I’m officially declaring 2017 The Year of the SDR Manager.
Ah, the SDR Manager, that beleaguered soul who doesn’t get nearly enough credit for the contribution they make the health of your business. Beat down from so many angles; Sales VPs, their own SDRs, Senior Execs, Marketers, HR, Vendors… the list goes on and on.
Scant respect and little recognition, unless of course things start going wrong. No clear career path. Not making as much money or getting as much stock as other managers.
It’s a tough, and at times, thankless job.
And yet, their function is vital to connecting marketing spend to real sales results. To creating predictable revenue. To preparing your next generation of Sales leaders. So, what’s going on?
Let’s look at the day in life of the SDR Manager. On any given day they are a career counselor, psychiatrist, sales trainer, analytics guru, firefighter, and interdepartmental translator.
They have to become an expert on managing Millennials. They’re scouting out top talent in a war against all the other companies and competitors. They’re organizing the training and preparation of your next generation of Sales reps.
They’re helping you find high quality meetings, pipeline and revenue for your Sales team. They coaching, hiring and firing. They’re keeping you out of trouble with HR.
They do a lot. And most of them are damn good at it. So where’s the love?
Assuming they’re doing a good job, you want them to stick around, right?
OK then, here are a few ways you can take care of them:
Ask how you can help – SDR Managers are constantly being beat up for reports, justification, reasoning. At most companies they have about 5 different bosses; Sales VPs, Marketing Directors, C-Execs, Product, HR.
It would be refreshing if somebody asked them if they needed help occasionally, and followed up. As simple as, “what can I do to help?” works wonders. They need help and are probably too busy to ask. Simple questions; do you need more resources, team training, analytics, coordination?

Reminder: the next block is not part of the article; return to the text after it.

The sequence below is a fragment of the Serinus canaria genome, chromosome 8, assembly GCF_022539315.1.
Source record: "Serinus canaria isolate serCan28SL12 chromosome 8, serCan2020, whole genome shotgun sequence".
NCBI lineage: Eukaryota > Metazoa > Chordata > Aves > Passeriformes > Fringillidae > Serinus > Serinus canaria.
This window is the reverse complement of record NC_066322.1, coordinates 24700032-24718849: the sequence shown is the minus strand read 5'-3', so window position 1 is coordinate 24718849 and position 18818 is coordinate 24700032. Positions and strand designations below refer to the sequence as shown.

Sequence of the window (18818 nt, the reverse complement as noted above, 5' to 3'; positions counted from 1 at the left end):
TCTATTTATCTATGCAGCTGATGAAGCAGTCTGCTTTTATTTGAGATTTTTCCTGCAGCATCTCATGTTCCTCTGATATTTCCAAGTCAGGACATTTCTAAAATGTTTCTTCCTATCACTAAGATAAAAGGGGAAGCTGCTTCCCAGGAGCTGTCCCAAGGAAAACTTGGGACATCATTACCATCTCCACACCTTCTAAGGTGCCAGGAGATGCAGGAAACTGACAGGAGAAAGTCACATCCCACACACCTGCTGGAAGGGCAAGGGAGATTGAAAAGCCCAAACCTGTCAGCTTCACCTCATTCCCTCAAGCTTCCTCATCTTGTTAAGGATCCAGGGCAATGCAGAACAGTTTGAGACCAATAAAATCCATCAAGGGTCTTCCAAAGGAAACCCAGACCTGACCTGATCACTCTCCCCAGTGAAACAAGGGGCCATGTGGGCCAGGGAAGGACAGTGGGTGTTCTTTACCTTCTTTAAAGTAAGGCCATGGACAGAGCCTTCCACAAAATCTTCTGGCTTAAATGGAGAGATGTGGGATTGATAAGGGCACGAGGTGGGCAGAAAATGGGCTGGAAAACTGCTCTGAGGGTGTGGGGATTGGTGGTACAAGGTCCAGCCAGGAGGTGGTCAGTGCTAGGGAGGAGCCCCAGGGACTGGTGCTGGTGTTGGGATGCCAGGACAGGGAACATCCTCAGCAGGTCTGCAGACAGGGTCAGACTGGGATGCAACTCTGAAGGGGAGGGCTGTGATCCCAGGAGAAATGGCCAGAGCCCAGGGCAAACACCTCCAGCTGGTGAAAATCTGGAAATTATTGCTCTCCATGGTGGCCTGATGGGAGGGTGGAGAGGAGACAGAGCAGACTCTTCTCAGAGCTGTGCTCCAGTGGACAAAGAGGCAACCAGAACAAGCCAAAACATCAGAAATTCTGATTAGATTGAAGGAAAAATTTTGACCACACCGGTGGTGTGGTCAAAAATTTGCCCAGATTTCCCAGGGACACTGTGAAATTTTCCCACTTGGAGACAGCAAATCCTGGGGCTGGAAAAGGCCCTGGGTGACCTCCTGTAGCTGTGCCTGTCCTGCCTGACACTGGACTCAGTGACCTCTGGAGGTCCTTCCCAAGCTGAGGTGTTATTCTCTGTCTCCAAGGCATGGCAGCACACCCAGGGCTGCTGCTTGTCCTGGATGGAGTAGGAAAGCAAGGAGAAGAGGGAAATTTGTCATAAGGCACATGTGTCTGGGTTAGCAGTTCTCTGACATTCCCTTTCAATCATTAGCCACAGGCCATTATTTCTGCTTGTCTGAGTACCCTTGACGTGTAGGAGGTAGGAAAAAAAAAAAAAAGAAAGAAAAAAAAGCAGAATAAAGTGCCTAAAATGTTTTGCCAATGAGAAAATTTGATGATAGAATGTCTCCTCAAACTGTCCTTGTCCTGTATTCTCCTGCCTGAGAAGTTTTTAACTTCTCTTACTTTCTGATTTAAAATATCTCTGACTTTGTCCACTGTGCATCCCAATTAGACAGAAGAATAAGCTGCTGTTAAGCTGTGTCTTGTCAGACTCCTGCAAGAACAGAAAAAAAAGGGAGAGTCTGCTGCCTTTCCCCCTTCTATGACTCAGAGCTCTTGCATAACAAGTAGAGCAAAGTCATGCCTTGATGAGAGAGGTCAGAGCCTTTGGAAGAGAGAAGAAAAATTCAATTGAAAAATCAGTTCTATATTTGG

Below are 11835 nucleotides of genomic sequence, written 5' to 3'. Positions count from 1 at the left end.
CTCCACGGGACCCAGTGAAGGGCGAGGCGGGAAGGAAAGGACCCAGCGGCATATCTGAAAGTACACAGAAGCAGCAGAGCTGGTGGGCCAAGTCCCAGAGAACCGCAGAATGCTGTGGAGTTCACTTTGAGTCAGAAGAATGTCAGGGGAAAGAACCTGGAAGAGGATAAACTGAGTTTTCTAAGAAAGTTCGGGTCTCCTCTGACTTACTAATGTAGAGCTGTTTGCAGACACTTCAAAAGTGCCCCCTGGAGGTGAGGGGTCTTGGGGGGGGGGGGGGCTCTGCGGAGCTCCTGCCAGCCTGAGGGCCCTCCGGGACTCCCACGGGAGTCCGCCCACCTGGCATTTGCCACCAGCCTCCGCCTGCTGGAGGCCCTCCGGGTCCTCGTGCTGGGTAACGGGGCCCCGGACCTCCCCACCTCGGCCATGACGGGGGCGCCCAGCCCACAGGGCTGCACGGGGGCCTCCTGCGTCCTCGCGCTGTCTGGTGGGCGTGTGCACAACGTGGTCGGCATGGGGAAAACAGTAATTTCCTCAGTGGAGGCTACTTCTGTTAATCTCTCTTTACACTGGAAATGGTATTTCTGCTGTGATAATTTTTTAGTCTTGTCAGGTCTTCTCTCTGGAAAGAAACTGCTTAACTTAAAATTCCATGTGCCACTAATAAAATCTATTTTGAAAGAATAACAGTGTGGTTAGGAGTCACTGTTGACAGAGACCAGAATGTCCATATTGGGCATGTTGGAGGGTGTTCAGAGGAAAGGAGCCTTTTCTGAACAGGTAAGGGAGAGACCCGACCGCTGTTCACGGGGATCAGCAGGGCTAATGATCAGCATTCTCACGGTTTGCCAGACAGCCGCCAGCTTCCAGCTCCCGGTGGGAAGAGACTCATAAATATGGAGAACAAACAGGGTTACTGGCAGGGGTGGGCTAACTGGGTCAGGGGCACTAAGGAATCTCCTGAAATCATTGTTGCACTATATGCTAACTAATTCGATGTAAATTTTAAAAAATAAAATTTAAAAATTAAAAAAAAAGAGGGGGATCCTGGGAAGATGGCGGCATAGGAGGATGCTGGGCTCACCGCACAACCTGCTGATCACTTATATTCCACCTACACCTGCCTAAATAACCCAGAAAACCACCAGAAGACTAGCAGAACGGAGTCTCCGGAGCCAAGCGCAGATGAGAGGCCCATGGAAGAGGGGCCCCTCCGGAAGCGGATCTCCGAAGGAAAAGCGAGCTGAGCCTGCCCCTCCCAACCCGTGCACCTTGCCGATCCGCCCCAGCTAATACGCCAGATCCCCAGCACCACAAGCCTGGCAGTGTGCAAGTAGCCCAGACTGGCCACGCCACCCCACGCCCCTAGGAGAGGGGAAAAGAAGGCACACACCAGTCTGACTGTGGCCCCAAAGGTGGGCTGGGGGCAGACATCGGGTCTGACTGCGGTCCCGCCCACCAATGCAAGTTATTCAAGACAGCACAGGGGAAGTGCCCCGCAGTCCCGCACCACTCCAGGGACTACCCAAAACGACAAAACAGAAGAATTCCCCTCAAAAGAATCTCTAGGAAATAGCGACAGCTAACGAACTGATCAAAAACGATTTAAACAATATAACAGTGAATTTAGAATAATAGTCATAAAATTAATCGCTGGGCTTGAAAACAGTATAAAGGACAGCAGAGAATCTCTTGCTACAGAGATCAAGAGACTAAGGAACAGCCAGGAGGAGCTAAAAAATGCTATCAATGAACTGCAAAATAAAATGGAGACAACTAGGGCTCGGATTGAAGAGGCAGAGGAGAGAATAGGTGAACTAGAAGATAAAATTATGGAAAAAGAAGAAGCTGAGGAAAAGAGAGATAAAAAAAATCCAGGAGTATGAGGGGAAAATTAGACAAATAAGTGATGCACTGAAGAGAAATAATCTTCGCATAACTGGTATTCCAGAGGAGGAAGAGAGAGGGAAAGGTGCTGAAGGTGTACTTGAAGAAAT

Recognize their contribution – Nothing beats a good pat on the back. Look at some metrics beyond pipeline and closed/won. How many people have they hired, how are those people doing? What new logos has their team brought in, and how does that benefit your brand? How’s the attrition rate on their team; do people want to work for them?
This stuff is important too, beyond the usual numbers. Give them a platform to show off at Town Hall or the weekly staff meeting. It’s doesn’t always have to be a weekly beat down.
Offer them management training and mentorship. – Many SDR Managers receive no management training at all, and yet are expected to be Bill Walsh right out of the gate. They may have just clawed up from SDR and now have no clue about what management is all about.
This is why a lot of SDR Managers drop-out of management after a few years and return to individual contributor. Teach them how to coach, how to mentor, how to delegate, how to give performance reviews. It builds loyalty and you’ll get better performance from them.
Send them to a conference – Some great ones coming up this year that would very valuable; Revenue Summit, Topo Sales Summit, Rainmakers 2017. Send them to a Topo Sales Development Roundtable. Give them a few days to connect with peers, talk shop and come back with some fresh strategies to help your company.
Be proactive, ask them which conferences they want to go to, and then send ‘em. Ask for a presentation on what they learned.
So there are some ideas, and hopefully this will give you a little push to think about the SDR Manager and what contributions they’re making.
Let’s make 2017 the Year of the SDR Manager!
What are your thoughts?
Leave a comment below. How does your company take care of SDR Managers? SDR Managers; what does your company do to support you? Would love to hear about it.
David Dulany has built high performance Sales Development programs for Glassdoor, OpenDNS, Infer and Act-On Software. At Tenbound, he helps companies start, optimize and turnaround Sales Development programs, along with providing guidance and expertise on the subject. Contact info at daviddulany.com